What's going on with U.S. journalists? Twelve people are murdered in Paris because Charlie Hebdo, a satiric French paper, published offensive cartoons about the prophet Muhammad. Yet many U.S. news organizations won't show the cartoons that caused the violence?
Seems like a double standard to me.
The Associated Press pointed to a "longstanding policy" not to distribute provocative images.
Jeff Zucker, CNN Worldwide president, cited safety: "Journalistically, every bone says we want to use and should use" the cartoons. Of course, there's a qualifier. "As managers, protecting and taking care of the safety of our employees around the world is more important right now."
That smells like fear to me. And it's exactly what terrorists want. We are playing into their hands. As for the news organizations making excuses for not showing the offensive French cartoons, I ask you: Why did you show pictures of the 9/11 attacks? Weren't you afraid that there would be more attacks? Didn't you need to protect your employees then?
Ken Paulson, president and CEO of the First Amendment Center, and former USA Today editor, disagrees that the cartoons must be published. "That's a call to be made individually, based on a newsroom's own values. At the heart of a free press is the right to publish — or not to."
A handful decided to forge ahead. Kudos to The Washington Post for showing one image in its print edition. Fred Hiatt, the newspaper's editorial page editor, explained: "I think seeing the cover will help readers understand what this is all about."
USA Today took a stand by publishing a montage of the cartoons, along with this editorial commending the cartoonists' actions:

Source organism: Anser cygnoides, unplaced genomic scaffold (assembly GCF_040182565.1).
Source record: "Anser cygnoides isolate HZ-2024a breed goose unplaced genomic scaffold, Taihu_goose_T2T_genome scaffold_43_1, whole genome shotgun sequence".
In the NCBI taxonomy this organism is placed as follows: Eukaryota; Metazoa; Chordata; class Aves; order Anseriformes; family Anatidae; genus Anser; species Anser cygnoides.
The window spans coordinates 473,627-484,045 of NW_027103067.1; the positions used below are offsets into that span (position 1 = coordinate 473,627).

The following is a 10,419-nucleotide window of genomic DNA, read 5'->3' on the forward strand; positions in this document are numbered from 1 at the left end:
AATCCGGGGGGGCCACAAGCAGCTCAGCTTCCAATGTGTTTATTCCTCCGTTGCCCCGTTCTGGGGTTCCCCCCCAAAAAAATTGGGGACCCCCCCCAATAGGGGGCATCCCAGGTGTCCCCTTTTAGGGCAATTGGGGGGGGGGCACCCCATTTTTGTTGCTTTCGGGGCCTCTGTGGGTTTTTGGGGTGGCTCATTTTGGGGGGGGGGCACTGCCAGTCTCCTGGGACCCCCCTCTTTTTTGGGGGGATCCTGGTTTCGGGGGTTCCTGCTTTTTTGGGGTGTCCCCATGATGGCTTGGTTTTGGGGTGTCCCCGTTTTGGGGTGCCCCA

The satirists might be unlikely heroes, but they are heroes nevertheless — martyrs to that most fundamental of Western values, the right to free expression, which they chose to exercise despite threats and a firebombing just three years ago that might have muted others.
Nick Galifianakis, award-winning cartoonist for The Washington Post, agrees. "But it is ... tragic that in an open and free society, simply by being everything that true cartoonists should be, heroism was imposed on them."
Bill Donohue, president of the Catholic League, took a different tack, blaming the media for being too provocative. On Neil Cavuto's Fox News program, Donohue said Muslims are right to be angry. While condemning the Muslim barbarians who committed the crimes, adding he hoped they pay a price for their actions, he attacked the Charlie Hebdo cartoonists. They "are acting like a bunch of libertine thugs." And he said they are perverting their rights by choosing to publish juvenile insults; he called for moral restraint. Donohue stopped short of saying the journalists got what they asked for.
Donohue's intolerance for free speech is hard to fathom coming from a man who regularly uses caustic speech to make his points about the Catholic Church and who says he works to safeguard free speech for Catholics.
You can't have it both ways, Bill.
Paulson, who has devoted decades to educating students and journalists about free speech, says it's fair game to argue that faiths shouldn't be disrespected in the media, but "this isn't about editorial decision-making. It's about someone paying the ultimate price for publishing what they believe. Freedom of conscience is at stake here."
Either you believe in journalists' ability to create offensive satire or you don't. We cannot back down from free speech. Ever.
This piece has been updated to reflect the fact that Fox News has presented the cartoons online.
Ashburn is an award-winning Washington-based reporter and TV analyst covering media and politics.